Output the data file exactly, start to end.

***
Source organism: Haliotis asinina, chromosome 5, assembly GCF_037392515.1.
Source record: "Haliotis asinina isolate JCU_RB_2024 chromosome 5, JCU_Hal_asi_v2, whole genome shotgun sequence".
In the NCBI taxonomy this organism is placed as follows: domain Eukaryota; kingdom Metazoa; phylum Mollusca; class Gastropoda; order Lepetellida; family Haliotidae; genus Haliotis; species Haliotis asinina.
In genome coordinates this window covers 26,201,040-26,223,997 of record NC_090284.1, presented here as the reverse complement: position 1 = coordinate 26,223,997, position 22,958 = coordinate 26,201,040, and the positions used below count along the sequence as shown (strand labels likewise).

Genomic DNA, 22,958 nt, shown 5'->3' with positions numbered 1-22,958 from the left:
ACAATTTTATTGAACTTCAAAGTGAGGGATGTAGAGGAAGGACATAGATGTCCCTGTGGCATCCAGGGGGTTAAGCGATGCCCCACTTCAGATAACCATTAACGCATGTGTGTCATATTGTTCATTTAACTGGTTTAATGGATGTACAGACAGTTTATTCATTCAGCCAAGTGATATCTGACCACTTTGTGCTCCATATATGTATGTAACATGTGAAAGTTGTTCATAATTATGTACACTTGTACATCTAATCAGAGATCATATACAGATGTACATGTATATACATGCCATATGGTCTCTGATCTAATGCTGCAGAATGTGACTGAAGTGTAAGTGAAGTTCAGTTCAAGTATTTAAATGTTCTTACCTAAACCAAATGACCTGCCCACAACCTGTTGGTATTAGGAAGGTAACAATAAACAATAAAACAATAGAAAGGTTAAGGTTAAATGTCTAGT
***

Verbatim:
Source organism: Haliotis asinina, chromosome 5, assembly GCF_037392515.1.
Source record: "Haliotis asinina isolate JCU_RB_2024 chromosome 5, JCU_Hal_asi_v2, whole genome shotgun sequence".
In the NCBI taxonomy this organism is placed as follows: domain Eukaryota; kingdom Metazoa; phylum Mollusca; class Gastropoda; order Lepetellida; family Haliotidae; genus Haliotis; species Haliotis asinina.
In genome coordinates this window covers 26,201,040-26,223,997 of record NC_090284.1, presented here as the reverse complement: position 1 = coordinate 26,223,997, position 22,958 = coordinate 26,201,040, and the positions used below count along the sequence as shown (strand labels likewise).

Genomic DNA, 22,958 nt, shown 5'->3' with positions numbered 1-22,958 from the left:
ACAATTTTATTGAACTTCAAAGTGAGGGATGTAGAGGAAGGACATAGATGTCCCTGTGGCATCCAGGGGGTTAAGCGATGCCCCACTTCAGATAACCATTAACGCATGTGTGTCATATTGTTCATTTAACTGGTTTAATGGATGTACAGACAGTTTATTCATTCAGCCAAGTGATATCTGACCACTTTGTGCTCCATATATGTATGTAACATGTGAAAGTTGTTCATAATTATGTACACTTGTACATCTAATCAGAGATCATATACAGATGTACATGTATATACATGCCATATGGTCTCTGATCTAATGCTGCAGAATGTGACTGAAGTGTAAGTGAAGTTCAGTTCAAGTATTTAAATGTTCTTACCTAAACCAAATGACCTGCCCACAACCTGTTGGTATTAGGAAGGTAACAATAAACAATAAAACAATAGAAAGGTTAAGGTTAAATGTCTAGT